High-performance thermoplastics are enjoying strong growth as a replacement for metal in a broad range of medical and healthcare applications. These high-performance materials are known for their mechanical properties and are proven in their unique ability to cut system costs through lower production cost and a reduction in the number of secondary operations, such as machining. Metal-to-plastics conversion also provides additional benefits including weight reduction, chemical and corrosion resistance, design freedom, and improved functionality of the final device.
Numerous trends in the healthcare industry favor the use of high-performance thermoplastics in a range of applications including instruments and devices, sterilization cases/trays and medical equipment. These trends are focused on cost reduction, but also include prevention of infectious disease, practitioner comfort, product differentiation and improved logistics.
The Economic Advantage
In economic terms, high-performance thermoplastics deliver significant system cost reductions. And while it’s difficult to cite a firm cost number, since each part has its own variables (weight, design, etc.), it can be estimated that the manufacturing cost can be reduced by up to 90 percent when replacing metal with injection molded plastics. This economic advantage will come primarily from the more cost-effective manufacturing process and reduced number of manufacturing steps to produce the final part.
High-performance thermoplastics can provide a weight reduction of up to 80 percent compared to surgical stainless steel. This enormous weight reduction helps reduce practitioner fatigue during long procedures and promotes greater precision. Additionally, the use of high-performance plastics allows greater design flexibility and improved ergonomics through the integration of functions such as silicone over molding to make soft-touch parts that facilitate the practitioner’s work. Such a weight reduction, particularly in surgical instruments and sterilization cases/trays, also facilitates handling, particularly during disinfecting and sterilization processes, and reduces the weight that nurses and other hospital personnel must carry, thus improving worker safety.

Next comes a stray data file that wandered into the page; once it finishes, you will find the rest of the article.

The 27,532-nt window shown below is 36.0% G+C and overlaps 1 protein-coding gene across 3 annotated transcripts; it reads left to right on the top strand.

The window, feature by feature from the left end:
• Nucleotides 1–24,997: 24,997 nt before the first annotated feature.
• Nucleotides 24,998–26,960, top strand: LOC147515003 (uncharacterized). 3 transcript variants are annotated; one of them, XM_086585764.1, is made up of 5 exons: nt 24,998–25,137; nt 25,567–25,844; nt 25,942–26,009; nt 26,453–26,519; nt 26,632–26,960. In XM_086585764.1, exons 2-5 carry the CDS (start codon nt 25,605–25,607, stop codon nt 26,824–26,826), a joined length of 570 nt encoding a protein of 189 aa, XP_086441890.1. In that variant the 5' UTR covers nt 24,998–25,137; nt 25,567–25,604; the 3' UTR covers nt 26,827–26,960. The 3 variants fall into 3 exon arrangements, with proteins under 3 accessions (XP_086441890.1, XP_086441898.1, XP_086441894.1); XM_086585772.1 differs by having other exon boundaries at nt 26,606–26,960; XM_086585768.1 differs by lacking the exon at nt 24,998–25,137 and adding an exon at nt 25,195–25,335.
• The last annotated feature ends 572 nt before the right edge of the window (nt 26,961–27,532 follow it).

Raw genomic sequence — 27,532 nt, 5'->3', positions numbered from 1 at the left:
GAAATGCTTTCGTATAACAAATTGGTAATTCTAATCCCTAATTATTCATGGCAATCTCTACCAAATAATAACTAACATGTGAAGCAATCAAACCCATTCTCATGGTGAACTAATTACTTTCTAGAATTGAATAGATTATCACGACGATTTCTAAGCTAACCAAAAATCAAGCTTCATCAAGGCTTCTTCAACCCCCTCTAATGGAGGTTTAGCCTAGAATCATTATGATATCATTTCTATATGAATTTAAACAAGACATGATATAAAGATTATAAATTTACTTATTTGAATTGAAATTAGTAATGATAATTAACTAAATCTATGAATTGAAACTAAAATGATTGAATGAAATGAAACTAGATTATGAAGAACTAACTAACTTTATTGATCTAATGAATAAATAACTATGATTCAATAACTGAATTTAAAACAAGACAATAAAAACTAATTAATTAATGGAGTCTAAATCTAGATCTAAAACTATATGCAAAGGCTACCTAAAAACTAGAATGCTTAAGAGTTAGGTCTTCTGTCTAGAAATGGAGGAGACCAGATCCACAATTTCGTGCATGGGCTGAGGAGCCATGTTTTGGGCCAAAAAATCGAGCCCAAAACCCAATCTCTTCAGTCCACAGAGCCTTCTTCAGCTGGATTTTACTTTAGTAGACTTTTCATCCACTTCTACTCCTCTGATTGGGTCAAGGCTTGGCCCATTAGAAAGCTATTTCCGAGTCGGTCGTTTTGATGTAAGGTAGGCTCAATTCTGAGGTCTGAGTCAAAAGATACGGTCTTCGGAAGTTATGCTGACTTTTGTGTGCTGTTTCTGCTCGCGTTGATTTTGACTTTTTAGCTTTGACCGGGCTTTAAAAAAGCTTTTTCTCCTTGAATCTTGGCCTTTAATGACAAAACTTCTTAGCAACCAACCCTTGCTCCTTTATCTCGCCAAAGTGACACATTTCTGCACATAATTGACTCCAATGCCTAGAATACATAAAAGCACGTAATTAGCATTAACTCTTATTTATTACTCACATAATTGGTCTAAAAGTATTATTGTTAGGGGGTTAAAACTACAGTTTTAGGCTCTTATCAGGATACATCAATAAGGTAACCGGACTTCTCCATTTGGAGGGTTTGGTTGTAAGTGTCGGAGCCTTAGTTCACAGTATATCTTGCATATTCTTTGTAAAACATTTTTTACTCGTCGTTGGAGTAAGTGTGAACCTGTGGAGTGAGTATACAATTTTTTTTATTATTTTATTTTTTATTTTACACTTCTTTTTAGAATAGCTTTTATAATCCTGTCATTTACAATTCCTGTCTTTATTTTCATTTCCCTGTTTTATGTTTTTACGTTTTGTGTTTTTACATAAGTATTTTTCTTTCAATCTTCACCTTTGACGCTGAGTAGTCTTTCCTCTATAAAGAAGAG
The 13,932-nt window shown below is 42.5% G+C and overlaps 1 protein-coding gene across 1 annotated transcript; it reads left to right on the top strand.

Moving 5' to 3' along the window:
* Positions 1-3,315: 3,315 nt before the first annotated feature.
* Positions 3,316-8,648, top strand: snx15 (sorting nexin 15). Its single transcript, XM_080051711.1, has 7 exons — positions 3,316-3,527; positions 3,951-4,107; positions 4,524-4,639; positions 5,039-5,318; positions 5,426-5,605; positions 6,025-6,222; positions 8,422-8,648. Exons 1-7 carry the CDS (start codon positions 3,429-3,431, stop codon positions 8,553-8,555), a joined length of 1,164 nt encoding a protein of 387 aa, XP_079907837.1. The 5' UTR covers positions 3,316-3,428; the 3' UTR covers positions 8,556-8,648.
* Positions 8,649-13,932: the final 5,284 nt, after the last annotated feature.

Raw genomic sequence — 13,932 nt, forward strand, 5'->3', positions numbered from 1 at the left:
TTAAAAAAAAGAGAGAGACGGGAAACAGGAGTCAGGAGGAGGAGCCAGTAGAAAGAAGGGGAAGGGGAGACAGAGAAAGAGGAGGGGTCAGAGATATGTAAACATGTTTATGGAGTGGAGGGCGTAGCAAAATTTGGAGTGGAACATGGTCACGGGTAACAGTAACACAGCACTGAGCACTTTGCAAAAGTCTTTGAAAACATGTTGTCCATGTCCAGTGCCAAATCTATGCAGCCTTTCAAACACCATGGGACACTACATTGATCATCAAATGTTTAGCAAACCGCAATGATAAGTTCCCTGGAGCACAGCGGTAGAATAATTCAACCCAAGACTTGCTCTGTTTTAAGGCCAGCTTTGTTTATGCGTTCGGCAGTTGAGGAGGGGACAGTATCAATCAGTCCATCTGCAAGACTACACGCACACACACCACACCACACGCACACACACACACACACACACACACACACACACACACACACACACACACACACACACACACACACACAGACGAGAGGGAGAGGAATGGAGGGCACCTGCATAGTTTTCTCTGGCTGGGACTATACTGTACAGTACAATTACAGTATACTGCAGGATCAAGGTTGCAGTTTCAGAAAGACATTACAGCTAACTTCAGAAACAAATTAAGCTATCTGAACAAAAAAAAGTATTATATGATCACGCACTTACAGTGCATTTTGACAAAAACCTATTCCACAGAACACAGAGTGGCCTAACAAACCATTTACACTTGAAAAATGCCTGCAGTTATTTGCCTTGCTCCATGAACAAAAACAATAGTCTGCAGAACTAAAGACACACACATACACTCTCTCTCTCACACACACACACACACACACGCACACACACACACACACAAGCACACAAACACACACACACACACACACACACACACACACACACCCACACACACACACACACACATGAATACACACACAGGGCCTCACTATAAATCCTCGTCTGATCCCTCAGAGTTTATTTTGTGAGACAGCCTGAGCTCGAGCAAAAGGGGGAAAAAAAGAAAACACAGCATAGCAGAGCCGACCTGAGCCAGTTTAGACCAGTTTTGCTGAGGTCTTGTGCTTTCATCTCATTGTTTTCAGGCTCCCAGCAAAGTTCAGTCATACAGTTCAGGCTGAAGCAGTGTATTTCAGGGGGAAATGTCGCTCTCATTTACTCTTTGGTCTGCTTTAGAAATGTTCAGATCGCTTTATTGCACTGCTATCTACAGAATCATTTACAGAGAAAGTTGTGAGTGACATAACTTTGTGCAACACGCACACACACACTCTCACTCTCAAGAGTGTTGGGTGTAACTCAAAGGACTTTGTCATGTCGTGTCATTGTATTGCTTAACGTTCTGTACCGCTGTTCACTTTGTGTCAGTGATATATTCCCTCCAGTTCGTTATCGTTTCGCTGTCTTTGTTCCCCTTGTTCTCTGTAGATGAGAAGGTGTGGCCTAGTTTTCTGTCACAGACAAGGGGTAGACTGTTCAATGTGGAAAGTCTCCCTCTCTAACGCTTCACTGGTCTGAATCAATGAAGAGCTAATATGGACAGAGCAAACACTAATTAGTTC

Some high-performance thermoplastics also offer excellent compatibility with commercial sterilization techniques, thus helping to prevent the spread of infectious disease. In material selection, end users and processors must consider the type of sterilization methods that will be used and number of cycles, along with the cleaning agents and disinfectants, because these will dictate the materials that can be used for the application.For example, only a handful ofhigh-performance plastics such as polyphenylsulfone (PPSU), polyaryletherketone (PAEK) and polyetheretherketone (PEEK) can withstand over 1,000 steam sterilization cycles without any adverse effect on mechanical properties.
Medical device manufacturers can also achieve product differentiationby designing with high-performance plastics. For example, products molded of colored resins allow for quick identification of the instruments (type and/or size) during a procedure and also permit the use of a manufacturer’s branding or trademark. Because plastics are integrally colored, molded parts will retain the same color after scratching and marring, unlike painted parts that can be damaged. Decorating options,, such as pad printing and laser etching are also possible for identification.